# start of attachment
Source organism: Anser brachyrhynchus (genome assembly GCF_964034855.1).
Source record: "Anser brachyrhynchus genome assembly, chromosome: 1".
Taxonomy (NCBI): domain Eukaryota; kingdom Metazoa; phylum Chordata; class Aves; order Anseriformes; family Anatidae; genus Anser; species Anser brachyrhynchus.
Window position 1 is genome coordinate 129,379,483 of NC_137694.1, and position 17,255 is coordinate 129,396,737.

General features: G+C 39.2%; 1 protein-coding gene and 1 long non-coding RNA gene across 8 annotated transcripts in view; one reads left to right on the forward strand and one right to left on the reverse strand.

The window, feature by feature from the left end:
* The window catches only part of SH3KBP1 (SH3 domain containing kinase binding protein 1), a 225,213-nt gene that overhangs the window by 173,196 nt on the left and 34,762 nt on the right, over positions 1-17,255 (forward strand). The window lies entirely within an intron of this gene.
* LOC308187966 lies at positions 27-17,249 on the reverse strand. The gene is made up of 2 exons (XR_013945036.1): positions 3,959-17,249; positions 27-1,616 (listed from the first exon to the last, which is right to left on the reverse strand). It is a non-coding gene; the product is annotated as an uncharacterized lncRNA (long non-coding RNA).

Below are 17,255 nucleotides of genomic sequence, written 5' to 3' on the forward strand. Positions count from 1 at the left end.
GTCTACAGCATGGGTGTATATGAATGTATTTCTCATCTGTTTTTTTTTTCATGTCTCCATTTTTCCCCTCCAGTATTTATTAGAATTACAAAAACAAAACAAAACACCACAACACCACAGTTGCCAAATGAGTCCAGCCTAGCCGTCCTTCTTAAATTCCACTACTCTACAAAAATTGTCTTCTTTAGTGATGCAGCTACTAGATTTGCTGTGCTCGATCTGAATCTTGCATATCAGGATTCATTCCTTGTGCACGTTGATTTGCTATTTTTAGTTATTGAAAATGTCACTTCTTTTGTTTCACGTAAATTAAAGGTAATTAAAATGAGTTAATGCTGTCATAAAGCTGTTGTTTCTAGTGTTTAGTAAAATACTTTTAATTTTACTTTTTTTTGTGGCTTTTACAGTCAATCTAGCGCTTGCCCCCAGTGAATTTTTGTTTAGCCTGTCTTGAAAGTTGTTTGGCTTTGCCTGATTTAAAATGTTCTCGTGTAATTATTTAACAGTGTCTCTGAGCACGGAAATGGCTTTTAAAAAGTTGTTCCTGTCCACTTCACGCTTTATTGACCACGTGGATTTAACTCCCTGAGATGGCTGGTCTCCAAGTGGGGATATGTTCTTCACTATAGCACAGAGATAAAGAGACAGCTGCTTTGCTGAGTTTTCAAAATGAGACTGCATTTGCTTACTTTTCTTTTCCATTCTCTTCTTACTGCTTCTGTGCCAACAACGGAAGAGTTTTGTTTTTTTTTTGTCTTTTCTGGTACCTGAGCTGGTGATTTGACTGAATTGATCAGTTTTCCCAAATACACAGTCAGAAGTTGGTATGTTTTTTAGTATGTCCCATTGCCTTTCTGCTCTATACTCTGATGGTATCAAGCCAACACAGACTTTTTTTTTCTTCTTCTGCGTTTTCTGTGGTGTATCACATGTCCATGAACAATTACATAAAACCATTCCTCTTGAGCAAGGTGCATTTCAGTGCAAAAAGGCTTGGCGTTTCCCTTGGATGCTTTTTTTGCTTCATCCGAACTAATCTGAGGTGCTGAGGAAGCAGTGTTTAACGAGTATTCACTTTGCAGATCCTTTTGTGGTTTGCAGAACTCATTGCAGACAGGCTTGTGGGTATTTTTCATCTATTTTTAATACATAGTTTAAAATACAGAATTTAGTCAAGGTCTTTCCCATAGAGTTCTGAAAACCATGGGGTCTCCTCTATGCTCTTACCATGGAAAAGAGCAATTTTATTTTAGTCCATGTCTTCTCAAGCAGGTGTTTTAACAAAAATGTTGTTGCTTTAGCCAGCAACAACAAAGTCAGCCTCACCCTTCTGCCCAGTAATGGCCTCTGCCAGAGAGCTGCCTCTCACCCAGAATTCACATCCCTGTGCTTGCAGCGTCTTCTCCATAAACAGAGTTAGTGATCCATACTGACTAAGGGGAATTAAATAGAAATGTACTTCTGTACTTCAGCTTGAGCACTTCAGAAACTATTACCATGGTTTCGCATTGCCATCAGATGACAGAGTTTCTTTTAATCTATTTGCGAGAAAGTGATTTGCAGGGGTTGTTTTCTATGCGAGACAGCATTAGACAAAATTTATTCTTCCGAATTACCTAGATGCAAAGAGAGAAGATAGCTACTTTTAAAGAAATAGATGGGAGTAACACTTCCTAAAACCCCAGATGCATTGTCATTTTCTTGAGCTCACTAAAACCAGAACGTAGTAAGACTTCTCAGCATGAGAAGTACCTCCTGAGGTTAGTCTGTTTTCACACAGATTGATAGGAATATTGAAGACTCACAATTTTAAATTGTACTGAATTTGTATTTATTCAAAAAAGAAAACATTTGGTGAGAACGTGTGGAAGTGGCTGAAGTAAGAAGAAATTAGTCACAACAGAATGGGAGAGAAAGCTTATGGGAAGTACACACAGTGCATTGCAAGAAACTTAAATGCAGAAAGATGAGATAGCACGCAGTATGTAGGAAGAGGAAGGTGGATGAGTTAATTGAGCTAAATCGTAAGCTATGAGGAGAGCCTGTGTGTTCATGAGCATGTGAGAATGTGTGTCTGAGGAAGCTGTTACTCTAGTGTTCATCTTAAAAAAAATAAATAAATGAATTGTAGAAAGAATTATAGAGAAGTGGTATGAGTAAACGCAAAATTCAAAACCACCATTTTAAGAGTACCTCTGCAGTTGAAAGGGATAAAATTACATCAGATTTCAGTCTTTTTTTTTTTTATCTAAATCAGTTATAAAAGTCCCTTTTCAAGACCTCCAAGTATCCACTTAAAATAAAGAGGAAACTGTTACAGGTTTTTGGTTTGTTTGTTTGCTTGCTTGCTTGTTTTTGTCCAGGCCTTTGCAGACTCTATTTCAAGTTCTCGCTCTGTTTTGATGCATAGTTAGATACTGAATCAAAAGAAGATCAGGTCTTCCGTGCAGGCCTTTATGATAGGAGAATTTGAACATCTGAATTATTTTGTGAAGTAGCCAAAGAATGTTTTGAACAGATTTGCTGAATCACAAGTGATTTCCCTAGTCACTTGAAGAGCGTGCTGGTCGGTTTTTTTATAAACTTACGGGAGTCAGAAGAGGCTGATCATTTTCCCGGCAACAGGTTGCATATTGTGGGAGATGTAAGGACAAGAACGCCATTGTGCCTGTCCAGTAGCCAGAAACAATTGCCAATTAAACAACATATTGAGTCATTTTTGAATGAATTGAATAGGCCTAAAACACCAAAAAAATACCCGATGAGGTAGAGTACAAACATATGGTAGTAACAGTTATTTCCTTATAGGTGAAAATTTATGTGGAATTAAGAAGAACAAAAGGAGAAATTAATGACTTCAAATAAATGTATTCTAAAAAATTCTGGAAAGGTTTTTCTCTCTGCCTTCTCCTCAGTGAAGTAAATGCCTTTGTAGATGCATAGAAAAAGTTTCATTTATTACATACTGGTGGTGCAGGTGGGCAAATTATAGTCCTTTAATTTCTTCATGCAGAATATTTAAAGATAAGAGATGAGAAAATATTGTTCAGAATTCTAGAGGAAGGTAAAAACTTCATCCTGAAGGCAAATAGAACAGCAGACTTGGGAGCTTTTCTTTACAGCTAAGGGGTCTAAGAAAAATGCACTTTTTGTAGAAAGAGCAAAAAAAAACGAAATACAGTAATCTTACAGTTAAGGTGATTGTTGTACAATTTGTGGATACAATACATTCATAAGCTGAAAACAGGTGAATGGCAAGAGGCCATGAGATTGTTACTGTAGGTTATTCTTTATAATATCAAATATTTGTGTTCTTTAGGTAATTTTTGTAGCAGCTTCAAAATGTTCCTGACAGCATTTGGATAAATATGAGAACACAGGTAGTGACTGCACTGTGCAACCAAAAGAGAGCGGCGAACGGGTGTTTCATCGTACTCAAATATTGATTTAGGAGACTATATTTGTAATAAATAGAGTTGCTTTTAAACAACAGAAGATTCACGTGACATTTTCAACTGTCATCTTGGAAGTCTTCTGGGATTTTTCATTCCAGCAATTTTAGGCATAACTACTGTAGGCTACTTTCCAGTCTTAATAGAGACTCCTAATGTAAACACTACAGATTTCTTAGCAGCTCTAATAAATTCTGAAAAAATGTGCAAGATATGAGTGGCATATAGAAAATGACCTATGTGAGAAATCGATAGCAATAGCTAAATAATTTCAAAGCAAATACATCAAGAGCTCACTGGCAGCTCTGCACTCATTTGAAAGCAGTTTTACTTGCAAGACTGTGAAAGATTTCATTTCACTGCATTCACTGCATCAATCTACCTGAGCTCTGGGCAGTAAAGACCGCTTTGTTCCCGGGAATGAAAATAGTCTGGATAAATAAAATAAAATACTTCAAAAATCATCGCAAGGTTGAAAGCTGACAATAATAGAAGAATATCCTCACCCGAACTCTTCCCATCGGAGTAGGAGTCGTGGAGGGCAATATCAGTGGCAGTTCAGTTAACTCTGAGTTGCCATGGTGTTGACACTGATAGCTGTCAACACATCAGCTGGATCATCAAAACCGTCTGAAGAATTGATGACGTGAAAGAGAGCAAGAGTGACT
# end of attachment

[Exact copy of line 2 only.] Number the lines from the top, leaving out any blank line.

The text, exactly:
Source record: "Anser brachyrhynchus genome assembly, chromosome: 1".